Richard Herriard

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Richard Herriard (sometimes Richard of Herriard) (died 1208) was an English royal justice.

Herriard's first appearance in the historical record is in 1184, when he is mentioned in connection with the pardoning of payment of scutage on some land he held in Wiltshire. At that time, he was a knight serving Robert, the Earl of Leicester. Herriard also held land in Herriard and Southrope in Hampshire, and took his name from the first village. The lands in Hampshire were held from William, the Earl of Salisbury.[1]

Herriard had married before 1183, and his wife was named Ela, and she was the co-heir, along with her sister, of lands at Somerford in Wiltshire.[1] She and her sister were the daughters of Roger fitz Geoffrey.[2]

Herriard's first service as an administrator was for Geoffrey fitz Peter, where he served as the undersheriff for Essex and Herefordshire in 1192.[3]

From 1194, during the reign of King Richard I, Herriard appears regularly as a royal justice, along with Richard Barre, William of Sainte-Mère-Eglise, Ralph Foliot, and William de Warenne. These men constituted a set of professional judges, brought into being by Hubert Walter, the Justiciar.[4] He remained a justice for 10 years, retiring from the bench in 1204.[5]

Unconnected with his judicial duties, in 1195 Herriard was in charge of the delivery of a shipment of horses to King Richard, which entailed the justice crossing the English Channel to Normandy to deliver them. In 1198 Herriard was sent to deliver a subsidy to Richard's nephew, Otto, who was attempting to be proclaimed German Emperor.[6] Another duty, unconnected with justice, appears in the Memoranda Roll for the first year of King John's reign, where it appears that Herriard was responsible for paying prostitutes for the new king.[7]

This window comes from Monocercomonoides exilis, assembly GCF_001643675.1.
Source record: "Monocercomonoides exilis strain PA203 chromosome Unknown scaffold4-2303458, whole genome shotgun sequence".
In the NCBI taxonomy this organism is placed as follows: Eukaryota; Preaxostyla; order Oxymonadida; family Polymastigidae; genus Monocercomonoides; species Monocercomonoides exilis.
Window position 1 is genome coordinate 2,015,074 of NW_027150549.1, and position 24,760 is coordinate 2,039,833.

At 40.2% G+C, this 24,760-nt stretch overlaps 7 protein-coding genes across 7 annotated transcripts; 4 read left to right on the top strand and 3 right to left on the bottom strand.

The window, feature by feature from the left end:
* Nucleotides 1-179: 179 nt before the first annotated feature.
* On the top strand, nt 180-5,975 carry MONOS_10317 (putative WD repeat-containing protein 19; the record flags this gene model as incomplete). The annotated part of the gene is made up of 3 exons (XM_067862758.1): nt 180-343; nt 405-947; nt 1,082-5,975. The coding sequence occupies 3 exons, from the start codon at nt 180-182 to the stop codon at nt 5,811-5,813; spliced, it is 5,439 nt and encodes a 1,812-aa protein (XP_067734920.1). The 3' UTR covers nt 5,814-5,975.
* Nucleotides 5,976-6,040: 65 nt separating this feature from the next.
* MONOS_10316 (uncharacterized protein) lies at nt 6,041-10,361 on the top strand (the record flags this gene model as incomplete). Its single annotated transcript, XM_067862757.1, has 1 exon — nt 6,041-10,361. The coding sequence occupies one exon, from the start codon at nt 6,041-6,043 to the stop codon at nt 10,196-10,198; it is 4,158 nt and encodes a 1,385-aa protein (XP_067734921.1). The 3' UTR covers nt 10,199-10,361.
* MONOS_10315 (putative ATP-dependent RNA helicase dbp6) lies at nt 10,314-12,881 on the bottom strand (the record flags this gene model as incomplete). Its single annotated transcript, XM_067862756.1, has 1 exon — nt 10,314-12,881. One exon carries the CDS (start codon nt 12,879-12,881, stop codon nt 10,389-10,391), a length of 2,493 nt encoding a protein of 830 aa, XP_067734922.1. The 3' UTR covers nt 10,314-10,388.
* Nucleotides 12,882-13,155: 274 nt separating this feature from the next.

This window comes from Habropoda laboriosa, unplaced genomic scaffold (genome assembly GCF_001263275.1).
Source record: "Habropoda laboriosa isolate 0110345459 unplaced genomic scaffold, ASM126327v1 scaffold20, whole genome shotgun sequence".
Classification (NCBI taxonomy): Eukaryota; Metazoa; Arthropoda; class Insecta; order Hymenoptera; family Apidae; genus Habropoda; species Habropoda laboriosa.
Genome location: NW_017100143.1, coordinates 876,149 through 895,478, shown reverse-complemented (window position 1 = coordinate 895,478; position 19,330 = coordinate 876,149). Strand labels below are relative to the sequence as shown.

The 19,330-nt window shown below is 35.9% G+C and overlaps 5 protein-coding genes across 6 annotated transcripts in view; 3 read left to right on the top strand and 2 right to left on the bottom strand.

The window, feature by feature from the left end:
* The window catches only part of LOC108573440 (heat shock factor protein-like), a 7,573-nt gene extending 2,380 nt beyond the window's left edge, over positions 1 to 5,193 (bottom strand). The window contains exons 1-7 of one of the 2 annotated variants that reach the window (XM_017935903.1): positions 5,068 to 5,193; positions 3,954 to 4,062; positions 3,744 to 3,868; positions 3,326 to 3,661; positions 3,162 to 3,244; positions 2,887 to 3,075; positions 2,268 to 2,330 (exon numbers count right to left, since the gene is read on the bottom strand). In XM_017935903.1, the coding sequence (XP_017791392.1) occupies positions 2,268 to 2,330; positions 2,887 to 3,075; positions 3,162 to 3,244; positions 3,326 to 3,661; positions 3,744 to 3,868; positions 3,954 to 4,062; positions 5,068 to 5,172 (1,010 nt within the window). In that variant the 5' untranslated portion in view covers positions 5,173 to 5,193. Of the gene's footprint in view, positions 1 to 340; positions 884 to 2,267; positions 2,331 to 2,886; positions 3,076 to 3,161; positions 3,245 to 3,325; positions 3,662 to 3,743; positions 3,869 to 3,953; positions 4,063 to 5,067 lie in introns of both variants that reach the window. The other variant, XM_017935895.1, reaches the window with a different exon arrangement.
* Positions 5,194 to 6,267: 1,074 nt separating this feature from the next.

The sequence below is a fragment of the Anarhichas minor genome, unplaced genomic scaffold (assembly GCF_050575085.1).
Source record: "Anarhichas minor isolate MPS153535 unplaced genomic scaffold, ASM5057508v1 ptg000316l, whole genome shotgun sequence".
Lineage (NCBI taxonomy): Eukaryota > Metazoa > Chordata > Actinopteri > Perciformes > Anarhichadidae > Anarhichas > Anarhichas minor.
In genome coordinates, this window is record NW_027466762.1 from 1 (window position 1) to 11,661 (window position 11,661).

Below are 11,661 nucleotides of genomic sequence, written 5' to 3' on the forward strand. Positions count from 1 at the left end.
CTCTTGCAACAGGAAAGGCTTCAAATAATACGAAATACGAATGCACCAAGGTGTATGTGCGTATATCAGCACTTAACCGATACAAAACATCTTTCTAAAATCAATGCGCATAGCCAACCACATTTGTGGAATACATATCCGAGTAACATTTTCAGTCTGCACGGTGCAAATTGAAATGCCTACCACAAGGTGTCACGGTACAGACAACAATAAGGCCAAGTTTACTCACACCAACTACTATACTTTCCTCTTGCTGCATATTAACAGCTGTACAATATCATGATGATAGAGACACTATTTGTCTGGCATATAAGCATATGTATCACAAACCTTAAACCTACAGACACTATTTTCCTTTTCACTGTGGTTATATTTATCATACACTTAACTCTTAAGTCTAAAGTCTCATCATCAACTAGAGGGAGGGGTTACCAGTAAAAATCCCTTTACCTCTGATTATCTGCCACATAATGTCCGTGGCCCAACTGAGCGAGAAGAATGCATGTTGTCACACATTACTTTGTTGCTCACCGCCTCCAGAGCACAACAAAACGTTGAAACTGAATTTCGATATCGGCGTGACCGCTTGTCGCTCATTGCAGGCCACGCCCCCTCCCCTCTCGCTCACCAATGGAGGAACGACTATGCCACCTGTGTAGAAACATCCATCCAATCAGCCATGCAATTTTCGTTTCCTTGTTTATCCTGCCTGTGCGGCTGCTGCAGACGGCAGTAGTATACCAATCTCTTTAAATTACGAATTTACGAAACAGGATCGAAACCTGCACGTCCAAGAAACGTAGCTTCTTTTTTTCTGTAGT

Herriard died about 6 April 1208.[5] He had a son, also named Richard, with whom he is occasionally confused in the records.[8] The elder Richard also had a daughter, who married Richard de Sifrewast.[9] After Herriard's death, Geoffrey fitz Peter took custody of both the heir to Herriard's lands and the lands themselves.[3]

Citations[edit]

  1. ^ a b Turner English Judiciary p. 92
  2. ^ Turner English Judiciary pp. 113–114
  3. ^ a b Turner Men Raised From the Dust p. 50
  4. ^ Turner English Judiciary pp. 73–74
  5. ^ a b Turner English Judiciary p. 80
  6. ^ Turner English Judiciary pp. 87–88
  7. ^ Turner English Judiciary pp. 157–158
  8. ^ Turner English Judiciary p. 117
  9. ^ Turner English Judiciary p. 120

References[edit]

  • Turner, Ralph V. (2008). The English Judiciary in the age of Glanvill and Bracton, c. 1176–1239 (Reprint ed.). Cambridge, UK: Cambridge University Press. ISBN 0-521-07242-5. 
  • Turner, Ralph V. (1988). Men Raised from the Dust: Administrative Service and Upward Mobility in Angevin England. Philadelphia, PA: University of Pennsylvania Press. ISBN 0-8122-8129-2.